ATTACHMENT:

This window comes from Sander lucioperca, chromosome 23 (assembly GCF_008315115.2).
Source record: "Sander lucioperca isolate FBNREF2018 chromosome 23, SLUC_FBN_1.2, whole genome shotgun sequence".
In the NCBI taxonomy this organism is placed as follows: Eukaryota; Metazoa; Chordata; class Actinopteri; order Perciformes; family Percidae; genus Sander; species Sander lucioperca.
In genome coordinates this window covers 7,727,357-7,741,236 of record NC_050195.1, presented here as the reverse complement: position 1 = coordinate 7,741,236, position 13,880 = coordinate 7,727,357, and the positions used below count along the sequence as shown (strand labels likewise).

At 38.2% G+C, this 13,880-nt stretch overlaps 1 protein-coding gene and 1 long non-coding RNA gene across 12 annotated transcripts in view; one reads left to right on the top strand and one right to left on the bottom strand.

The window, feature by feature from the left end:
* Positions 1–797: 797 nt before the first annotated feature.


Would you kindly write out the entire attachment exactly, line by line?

This window comes from Sander lucioperca, chromosome 23 (assembly GCF_008315115.2).
Source record: "Sander lucioperca isolate FBNREF2018 chromosome 23, SLUC_FBN_1.2, whole genome shotgun sequence".
In the NCBI taxonomy this organism is placed as follows: Eukaryota; Metazoa; Chordata; class Actinopteri; order Perciformes; family Percidae; genus Sander; species Sander lucioperca.
In genome coordinates this window covers 7,727,357-7,741,236 of record NC_050195.1, presented here as the reverse complement: position 1 = coordinate 7,741,236, position 13,880 = coordinate 7,727,357, and the positions used below count along the sequence as shown (strand labels likewise).

At 38.2% G+C, this 13,880-nt stretch overlaps 1 protein-coding gene and 1 long non-coding RNA gene across 12 annotated transcripts in view; one reads left to right on the top strand and one right to left on the bottom strand.

The window, feature by feature from the left end:
* Positions 1–797: 797 nt before the first annotated feature.